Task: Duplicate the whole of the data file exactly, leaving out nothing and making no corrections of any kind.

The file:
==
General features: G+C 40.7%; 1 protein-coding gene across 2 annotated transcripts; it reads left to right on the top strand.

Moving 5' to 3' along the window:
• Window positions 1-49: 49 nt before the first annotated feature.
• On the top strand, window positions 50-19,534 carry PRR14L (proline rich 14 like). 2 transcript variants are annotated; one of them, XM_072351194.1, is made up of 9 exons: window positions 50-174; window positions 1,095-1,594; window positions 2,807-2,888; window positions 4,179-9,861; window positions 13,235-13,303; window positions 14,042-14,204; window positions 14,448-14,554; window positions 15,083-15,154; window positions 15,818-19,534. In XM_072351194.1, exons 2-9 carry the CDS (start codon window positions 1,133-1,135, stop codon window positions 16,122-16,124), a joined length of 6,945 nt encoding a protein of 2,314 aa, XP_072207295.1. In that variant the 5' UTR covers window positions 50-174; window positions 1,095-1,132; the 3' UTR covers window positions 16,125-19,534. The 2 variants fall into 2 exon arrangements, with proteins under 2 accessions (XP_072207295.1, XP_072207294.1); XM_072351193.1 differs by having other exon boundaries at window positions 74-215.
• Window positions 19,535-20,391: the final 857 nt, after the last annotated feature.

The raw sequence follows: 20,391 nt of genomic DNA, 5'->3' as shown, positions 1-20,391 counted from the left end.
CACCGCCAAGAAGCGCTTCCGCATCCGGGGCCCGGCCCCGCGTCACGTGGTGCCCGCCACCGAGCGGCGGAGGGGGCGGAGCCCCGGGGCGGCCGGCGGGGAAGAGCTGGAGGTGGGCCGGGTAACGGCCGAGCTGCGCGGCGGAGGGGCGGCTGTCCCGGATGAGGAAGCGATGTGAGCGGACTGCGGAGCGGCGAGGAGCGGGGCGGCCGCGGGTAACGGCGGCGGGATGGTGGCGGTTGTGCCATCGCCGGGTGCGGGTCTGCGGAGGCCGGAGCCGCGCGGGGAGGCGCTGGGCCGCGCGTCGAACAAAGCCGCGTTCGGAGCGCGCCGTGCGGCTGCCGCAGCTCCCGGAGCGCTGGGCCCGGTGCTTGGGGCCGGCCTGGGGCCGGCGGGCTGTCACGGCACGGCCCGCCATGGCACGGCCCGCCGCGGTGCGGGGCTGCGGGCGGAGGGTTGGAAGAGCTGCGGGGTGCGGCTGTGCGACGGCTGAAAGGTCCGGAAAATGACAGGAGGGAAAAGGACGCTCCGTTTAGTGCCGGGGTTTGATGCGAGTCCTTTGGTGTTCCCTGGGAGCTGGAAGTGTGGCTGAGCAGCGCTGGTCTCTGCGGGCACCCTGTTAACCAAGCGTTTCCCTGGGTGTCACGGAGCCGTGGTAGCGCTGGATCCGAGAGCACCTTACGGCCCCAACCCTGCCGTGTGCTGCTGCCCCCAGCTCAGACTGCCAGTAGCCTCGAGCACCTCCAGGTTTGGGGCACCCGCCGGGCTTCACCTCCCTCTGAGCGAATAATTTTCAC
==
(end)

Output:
General features: G+C 40.7%; 1 protein-coding gene across 2 annotated transcripts; it reads left to right on the top strand.

Moving 5' to 3' along the window:
• Window positions 1-49: 49 nt before the first annotated feature.
• On the top strand, window positions 50-19,534 carry PRR14L (proline rich 14 like). 2 transcript variants are annotated; one of them, XM_072351194.1, is made up of 9 exons: window positions 50-174; window positions 1,095-1,594; window positions 2,807-2,888; window positions 4,179-9,861; window positions 13,235-13,303; window positions 14,042-14,204; window positions 14,448-14,554; window positions 15,083-15,154; window positions 15,818-19,534. In XM_072351194.1, exons 2-9 carry the CDS (start codon window positions 1,133-1,135, stop codon window positions 16,122-16,124), a joined length of 6,945 nt encoding a protein of 2,314 aa, XP_072207295.1. In that variant the 5' UTR covers window positions 50-174; window positions 1,095-1,132; the 3' UTR covers window positions 16,125-19,534. The 2 variants fall into 2 exon arrangements, with proteins under 2 accessions (XP_072207295.1, XP_072207294.1); XM_072351193.1 differs by having other exon boundaries at window positions 74-215.
• Window positions 19,535-20,391: the final 857 nt, after the last annotated feature.

The raw sequence follows: 20,391 nt of genomic DNA, 5'->3' as shown, positions 1-20,391 counted from the left end.
CACCGCCAAGAAGCGCTTCCGCATCCGGGGCCCGGCCCCGCGTCACGTGGTGCCCGCCACCGAGCGGCGGAGGGGGCGGAGCCCCGGGGCGGCCGGCGGGGAAGAGCTGGAGGTGGGCCGGGTAACGGCCGAGCTGCGCGGCGGAGGGGCGGCTGTCCCGGATGAGGAAGCGATGTGAGCGGACTGCGGAGCGGCGAGGAGCGGGGCGGCCGCGGGTAACGGCGGCGGGATGGTGGCGGTTGTGCCATCGCCGGGTGCGGGTCTGCGGAGGCCGGAGCCGCGCGGGGAGGCGCTGGGCCGCGCGTCGAACAAAGCCGCGTTCGGAGCGCGCCGTGCGGCTGCCGCAGCTCCCGGAGCGCTGGGCCCGGTGCTTGGGGCCGGCCTGGGGCCGGCGGGCTGTCACGGCACGGCCCGCCATGGCACGGCCCGCCGCGGTGCGGGGCTGCGGGCGGAGGGTTGGAAGAGCTGCGGGGTGCGGCTGTGCGACGGCTGAAAGGTCCGGAAAATGACAGGAGGGAAAAGGACGCTCCGTTTAGTGCCGGGGTTTGATGCGAGTCCTTTGGTGTTCCCTGGGAGCTGGAAGTGTGGCTGAGCAGCGCTGGTCTCTGCGGGCACCCTGTTAACCAAGCGTTTCCCTGGGTGTCACGGAGCCGTGGTAGCGCTGGATCCGAGAGCACCTTACGGCCCCAACCCTGCCGTGTGCTGCTGCCCCCAGCTCAGACTGCCAGTAGCCTCGAGCACCTCCAGGTTTGGGGCACCCGCCGGGCTTCACCTCCCTCTGAGCGAATAATTTTCAC